Just 20 miles north of Mount Adams, Washington, the peak of Mount Curtis Gilbert juts above the forest along the Cascade crest. Also called Gilbert Peak, this 8,201-foot crag is the highest summit in the Goat Rocks Wilderness. As famous for its wildflowers as it is for its shaggy white wildlife, the Goat Rocks Area is a very rewarding destination for backpackers, trail riders and nature photographers.
The area is composed of a half-dozen peaks over 7,000 feet that form the spine of the Cascade Range north of Mount Adams and NE of Mount St Helens. On either side of the Goat Rocks, snowfields and small glaciers feed the Cowlitz, Cispus, Klickitat and Tieton Rivers. And just below the snowfields, glorious meadows burst with color during the brief alpine summer. Snowgrass Flat and Cispus Basin on the west side, and McCall Basin and the cirques below the Meade and Conrad Glaciers on the east side of the crest are especially beautiful during the August-September flower show.
Popular trails lead up into the wilderness from Packwood, Chambers and Walupt Lakes on the west side of the Goat Rocks. From the east, trails follow the north and south forks of the Tieton River into the wilderness. Most of these access trails eventually merge with the Pacific Crest Trail that runs the length of the north-south Goat Rocks ridge. The Crest Trail can be intercepted at White Pass, but it is over 20 miles from there to Old Snowy Mountain in the heart of the Goat Rocks Wilderness Area.
We have seen elk and goats every time we have visited the Goat Rocks. Even in the very popular Snowgrass Flat meadows, we have heard and seen elk. This summer, camped high on the SE shoulder of Gilbert Peak, we had trouble sleeping for all the elk barking, bugling and busting through the brush near our tent. Mountain goats are also plentiful on the crags and rocky buttresses of the Wilderness Area.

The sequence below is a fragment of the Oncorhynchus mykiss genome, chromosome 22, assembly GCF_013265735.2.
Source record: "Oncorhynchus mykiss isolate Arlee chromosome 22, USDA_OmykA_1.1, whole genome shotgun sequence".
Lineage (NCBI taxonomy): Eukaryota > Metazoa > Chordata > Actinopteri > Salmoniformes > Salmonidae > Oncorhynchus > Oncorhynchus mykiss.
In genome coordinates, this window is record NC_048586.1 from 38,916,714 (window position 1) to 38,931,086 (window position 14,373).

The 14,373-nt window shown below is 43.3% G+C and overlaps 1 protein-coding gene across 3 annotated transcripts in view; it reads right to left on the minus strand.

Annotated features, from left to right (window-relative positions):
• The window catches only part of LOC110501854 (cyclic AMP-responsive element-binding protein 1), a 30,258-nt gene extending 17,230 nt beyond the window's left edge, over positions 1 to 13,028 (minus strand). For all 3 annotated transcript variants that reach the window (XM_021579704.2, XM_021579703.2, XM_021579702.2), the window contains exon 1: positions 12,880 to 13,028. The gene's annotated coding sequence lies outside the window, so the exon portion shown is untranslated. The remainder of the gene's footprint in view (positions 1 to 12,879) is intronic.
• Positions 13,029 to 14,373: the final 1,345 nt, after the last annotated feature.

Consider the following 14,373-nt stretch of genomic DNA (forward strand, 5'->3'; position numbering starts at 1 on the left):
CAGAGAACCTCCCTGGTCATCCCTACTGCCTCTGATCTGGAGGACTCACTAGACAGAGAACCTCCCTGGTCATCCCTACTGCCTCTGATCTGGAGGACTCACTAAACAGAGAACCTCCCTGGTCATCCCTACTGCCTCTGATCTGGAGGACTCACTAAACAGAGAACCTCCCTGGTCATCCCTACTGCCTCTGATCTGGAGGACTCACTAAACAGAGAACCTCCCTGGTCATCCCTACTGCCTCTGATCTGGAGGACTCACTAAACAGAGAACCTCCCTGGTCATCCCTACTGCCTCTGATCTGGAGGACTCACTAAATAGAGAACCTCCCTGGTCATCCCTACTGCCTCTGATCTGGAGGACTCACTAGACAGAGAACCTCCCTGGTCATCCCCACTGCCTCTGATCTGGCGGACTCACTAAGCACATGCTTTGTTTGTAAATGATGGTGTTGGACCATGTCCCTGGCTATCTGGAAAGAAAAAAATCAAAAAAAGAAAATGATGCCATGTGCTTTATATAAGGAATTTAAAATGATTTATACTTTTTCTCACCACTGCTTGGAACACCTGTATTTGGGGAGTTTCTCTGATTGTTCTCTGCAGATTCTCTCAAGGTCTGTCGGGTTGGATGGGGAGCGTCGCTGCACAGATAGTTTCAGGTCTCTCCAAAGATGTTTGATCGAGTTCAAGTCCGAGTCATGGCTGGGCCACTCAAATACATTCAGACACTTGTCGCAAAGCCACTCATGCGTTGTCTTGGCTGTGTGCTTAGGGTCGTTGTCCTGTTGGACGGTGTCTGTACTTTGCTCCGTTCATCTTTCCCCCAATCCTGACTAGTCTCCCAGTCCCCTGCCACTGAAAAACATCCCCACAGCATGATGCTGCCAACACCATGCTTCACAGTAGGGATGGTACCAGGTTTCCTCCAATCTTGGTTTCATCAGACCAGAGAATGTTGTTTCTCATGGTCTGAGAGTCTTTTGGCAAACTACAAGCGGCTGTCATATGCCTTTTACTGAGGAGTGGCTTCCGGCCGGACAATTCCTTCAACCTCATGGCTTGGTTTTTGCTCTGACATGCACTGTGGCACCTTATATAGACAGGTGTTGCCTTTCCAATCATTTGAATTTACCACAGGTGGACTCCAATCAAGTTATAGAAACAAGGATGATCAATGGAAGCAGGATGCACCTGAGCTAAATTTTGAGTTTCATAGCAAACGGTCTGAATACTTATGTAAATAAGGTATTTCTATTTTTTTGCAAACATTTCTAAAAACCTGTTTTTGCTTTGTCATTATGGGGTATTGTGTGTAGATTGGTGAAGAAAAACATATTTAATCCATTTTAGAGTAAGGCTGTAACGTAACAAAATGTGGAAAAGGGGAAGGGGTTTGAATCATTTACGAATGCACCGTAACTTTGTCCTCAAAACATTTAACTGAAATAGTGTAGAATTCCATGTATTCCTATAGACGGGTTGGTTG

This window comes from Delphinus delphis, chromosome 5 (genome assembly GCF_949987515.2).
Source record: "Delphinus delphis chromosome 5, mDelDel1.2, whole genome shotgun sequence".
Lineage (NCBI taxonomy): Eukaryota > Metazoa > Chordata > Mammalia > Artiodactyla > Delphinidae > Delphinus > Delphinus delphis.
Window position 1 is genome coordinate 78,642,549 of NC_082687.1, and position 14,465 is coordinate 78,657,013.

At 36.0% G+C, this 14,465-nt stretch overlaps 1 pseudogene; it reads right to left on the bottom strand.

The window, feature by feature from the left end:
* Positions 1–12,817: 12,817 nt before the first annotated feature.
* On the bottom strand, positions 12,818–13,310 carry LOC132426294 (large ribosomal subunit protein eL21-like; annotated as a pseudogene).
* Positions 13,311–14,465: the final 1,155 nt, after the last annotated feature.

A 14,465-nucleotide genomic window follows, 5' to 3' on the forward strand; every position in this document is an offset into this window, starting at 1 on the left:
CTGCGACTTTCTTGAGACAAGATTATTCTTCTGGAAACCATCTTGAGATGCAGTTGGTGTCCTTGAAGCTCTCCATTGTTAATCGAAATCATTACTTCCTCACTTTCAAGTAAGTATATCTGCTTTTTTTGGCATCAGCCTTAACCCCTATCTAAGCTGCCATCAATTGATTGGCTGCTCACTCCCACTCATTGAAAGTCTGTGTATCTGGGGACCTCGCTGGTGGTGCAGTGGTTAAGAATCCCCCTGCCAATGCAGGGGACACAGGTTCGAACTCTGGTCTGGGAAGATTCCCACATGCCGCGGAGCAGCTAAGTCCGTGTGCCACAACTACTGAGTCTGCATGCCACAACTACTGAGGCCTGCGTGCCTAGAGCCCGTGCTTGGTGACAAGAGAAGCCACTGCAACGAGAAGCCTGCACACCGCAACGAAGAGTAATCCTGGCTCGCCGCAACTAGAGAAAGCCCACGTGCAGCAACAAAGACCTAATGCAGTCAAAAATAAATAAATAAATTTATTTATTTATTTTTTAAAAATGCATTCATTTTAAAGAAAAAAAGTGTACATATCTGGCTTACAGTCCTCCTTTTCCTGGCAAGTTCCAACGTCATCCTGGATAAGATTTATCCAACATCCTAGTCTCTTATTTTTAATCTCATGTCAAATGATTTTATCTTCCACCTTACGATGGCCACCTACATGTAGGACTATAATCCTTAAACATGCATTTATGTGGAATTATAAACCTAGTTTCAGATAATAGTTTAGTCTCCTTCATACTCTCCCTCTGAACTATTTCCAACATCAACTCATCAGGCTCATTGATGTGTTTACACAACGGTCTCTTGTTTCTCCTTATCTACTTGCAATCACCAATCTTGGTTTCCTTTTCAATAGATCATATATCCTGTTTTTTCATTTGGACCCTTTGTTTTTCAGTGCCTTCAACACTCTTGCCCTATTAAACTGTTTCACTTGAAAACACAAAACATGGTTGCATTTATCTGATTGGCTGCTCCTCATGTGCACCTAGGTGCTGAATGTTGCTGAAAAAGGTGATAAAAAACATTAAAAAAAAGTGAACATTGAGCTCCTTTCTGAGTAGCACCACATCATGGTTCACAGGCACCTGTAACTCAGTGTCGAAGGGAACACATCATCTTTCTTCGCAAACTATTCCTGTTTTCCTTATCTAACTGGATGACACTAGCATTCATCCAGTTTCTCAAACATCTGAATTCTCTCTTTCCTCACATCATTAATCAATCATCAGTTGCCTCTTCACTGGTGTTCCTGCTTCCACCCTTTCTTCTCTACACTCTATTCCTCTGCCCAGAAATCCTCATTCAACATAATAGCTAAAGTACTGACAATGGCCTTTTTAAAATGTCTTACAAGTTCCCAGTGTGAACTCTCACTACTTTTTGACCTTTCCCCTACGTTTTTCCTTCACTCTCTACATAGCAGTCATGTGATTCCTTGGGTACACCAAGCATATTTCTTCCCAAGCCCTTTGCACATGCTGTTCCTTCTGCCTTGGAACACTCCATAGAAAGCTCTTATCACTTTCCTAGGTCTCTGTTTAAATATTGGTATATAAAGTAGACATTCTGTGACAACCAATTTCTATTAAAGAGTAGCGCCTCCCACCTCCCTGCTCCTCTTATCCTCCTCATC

Old Snowy is a relatively easy, hike-up summit toward the north end of the Goat Rocks chain. From its popular 7,950-foot summit, hikers enjoy a wonderful view of Mount Rainier to the northwest and Mount Adams to the south, Washington’s two tallest and most massive peaks. Mount Curtis Gilbert at the south end of the Goat Rocks ridge is a more remote and challenging climb, best done with a safety rope.
As with all designated Wilderness Areas, motorized vehicles are forbidden. The Conrad Meadows trailhead SE of Gilbert Peak is especially popular with horseback riders. If the sound of rifles echoing off the cliffs is disturbing to you, avoid hiking on the east side of the Goat Rocks during hunting season.
From Portland, the trailheads into the Goat Rocks Wilderness are about three to four hours away, depending on whether you choose to go in the west, north or east sides. The most direct way is to drive I-5 north to Exit 68 and turn east on Highway 12 through Morton and Randle to Packwood. Enjoy!